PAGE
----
• A study aimed at reducing cognitive and somatic anxiety levels among collegiate drivers' performance in a meet setting

      Fuller, Ryan (State University of New York College at Fredonia, 2016)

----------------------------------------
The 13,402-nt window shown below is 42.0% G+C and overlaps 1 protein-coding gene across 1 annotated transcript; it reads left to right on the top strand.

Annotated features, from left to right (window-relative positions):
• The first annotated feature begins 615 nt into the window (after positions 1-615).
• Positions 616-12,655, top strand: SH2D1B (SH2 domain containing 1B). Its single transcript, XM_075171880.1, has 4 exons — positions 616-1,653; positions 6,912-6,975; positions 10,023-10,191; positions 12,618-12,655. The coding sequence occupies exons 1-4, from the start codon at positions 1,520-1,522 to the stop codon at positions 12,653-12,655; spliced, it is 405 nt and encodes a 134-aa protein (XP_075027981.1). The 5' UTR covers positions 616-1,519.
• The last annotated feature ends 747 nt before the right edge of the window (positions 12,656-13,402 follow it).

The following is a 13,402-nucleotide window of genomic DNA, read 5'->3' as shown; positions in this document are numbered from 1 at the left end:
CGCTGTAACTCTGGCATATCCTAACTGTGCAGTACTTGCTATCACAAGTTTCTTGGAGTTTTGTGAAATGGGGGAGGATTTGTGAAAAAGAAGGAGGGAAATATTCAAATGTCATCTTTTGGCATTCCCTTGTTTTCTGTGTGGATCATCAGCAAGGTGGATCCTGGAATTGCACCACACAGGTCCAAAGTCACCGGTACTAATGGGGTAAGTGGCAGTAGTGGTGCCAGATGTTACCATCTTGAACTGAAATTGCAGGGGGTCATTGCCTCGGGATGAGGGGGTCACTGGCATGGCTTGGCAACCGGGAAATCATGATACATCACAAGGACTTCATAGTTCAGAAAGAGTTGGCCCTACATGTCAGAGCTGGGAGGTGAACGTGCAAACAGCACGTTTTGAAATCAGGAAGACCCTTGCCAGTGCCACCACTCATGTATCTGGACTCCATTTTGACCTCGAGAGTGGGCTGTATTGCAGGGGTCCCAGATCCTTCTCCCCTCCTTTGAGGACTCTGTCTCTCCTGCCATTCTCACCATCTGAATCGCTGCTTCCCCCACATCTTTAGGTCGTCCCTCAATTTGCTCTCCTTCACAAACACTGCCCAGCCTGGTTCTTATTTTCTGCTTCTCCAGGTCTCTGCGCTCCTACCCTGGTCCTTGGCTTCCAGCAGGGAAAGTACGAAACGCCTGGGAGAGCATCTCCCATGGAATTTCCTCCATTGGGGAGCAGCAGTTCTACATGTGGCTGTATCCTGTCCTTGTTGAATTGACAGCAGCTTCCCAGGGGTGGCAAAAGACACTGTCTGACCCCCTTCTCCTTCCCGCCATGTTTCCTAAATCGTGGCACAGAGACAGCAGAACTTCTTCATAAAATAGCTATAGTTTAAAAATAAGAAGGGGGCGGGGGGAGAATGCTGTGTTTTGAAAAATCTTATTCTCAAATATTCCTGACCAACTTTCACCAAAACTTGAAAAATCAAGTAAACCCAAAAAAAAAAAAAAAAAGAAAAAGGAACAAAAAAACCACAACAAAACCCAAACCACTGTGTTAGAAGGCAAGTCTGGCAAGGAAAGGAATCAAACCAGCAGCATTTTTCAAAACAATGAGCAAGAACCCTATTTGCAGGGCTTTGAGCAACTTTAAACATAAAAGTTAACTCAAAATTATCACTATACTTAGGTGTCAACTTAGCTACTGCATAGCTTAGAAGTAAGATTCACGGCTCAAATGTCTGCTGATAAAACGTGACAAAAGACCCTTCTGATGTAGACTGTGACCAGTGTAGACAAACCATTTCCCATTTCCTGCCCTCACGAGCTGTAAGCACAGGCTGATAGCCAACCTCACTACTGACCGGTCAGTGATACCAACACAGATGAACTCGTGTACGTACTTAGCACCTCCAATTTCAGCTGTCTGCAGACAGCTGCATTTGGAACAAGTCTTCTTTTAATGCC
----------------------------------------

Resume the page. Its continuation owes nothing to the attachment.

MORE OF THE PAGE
An experiment was conducted on seven Division III collegiate divers to investigate the levels of cognitive and somatic anxiety and their impact on performance. Divers were given three tests, the CSAI-2, SCAT, and Likert-type survey to further understand anxiety levels and possible causes of anxiety. The participants were presented with five interventions that aimed at reducing levels of anxiety: visualization, imagaletics, thought stoppage, coping statements, and relaxation. These interventions were introduced throughout the final two months of the swimming and diving season in the meets leading up to the divers' championship meet. Performances were also tracked and compared to pre and post intervention period to see the difference in score. The results indicated that while performance scores increased among all divers, anxiety levels were not identical. Each diver responded differently to the interventions, lowering half of everyone's anxiety, while raising anxiety among the other half. Each diver wrote in journals over the course of the intervention period in order to give a narrative and description of their thought processes when facing a stressful situation. There was no definitive link between the intervention's effectiveness on the divers due to the conflicting results. There does appear to be a link between self-confidence levels, anxiety levels, and performance levels. In conclusion, the results find that each person responds differently to anxiety, either positively or negatively, therefore, levels of anxiety will ultimately be dete rmined by one's perception of the anxious situation. [from author's abstract]